Austin-based songwriter David Ramirez returns with We're Not Going Anywhere. Produced by Sam Kassirer, the album finds Ramirez painting a vividly imagined picture of contemporary America through the songwriter's own perspective of having dual American and Mexican heritage. It follows Ramirez's breakthrough 2015 album Fables, described by Q as "caked with the grit and dust of an entire lifetime."
Musically, We're Not Going Anywhere marks a departure for Ramirez who builds on the rootsy sound of his early albums to create something new and anchored in the present. It's a record informed and driven by Ramirez's own background which identifies both promise and protest at a time of socio-political agitation, "so many cultures in this country are being viewed as un-American and it breaks my heart. My family has raised children here and are proud to be a part of this country. Most of what I've seen as of late is misplaced fear. I wanted to write about that fear and how, instead of benefiting us, it sends us spiralling out of control."
This politically engaged concern runs throughout the album and is reflected in tracks such as "Stone Age" and album opener "Twins" which questions what it means to be an American in 2017, harking back to Ramirez's memories of being an 18-year old at the time of 9/11. Working alongside Ramirez's political concerns there are songs of break-ups, loneliness, and emotional distancing, all of which are sober and self-castigating such as first single "Watching from a Distance," a track that thrums with iridescent synths and a tight backbeat that sounds like lines on the highway measuring the widening rift between lovers. "People Call Who They Wanna Talk To" is Ramirez at his catchiest, marrying a playful hook to a somber realization about romantic irreconcilability.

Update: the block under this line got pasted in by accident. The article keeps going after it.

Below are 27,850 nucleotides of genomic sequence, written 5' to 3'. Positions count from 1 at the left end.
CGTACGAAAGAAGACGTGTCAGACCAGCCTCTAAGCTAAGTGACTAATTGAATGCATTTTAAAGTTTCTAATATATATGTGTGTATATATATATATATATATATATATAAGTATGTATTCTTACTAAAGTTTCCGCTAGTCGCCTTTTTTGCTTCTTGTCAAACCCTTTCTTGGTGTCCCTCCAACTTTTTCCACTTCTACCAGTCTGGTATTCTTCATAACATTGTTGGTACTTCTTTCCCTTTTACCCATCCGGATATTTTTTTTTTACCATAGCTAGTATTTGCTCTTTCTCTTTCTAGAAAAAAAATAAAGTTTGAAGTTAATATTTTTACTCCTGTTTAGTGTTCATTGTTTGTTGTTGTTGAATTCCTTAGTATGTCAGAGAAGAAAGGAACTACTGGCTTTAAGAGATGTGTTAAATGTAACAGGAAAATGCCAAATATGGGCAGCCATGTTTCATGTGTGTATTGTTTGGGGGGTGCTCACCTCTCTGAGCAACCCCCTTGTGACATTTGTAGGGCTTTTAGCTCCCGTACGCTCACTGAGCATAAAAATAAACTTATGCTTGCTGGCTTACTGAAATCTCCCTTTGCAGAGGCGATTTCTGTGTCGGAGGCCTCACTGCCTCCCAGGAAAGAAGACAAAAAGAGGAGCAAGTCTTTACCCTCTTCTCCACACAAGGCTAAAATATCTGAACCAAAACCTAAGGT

Looming over every song is the ghost of Ramirez's great-grandmother, who inspired "Eliza Jane," a deeply poignant tune near the album's conclusion. In plainspoken lyrics, Ramirez describes how she and her brothers left Oklahoma during the Great Depression, heading northwest to Oregon. His great-grandmother's vehement determination is ultimately reflected in Ramirez's approach to fear, a message found in the album's cover art which depicts a mother and daughter – both of which have fought off breast cancer – celebrating their lives on top of a car, refusing to be outlined by death or sickness.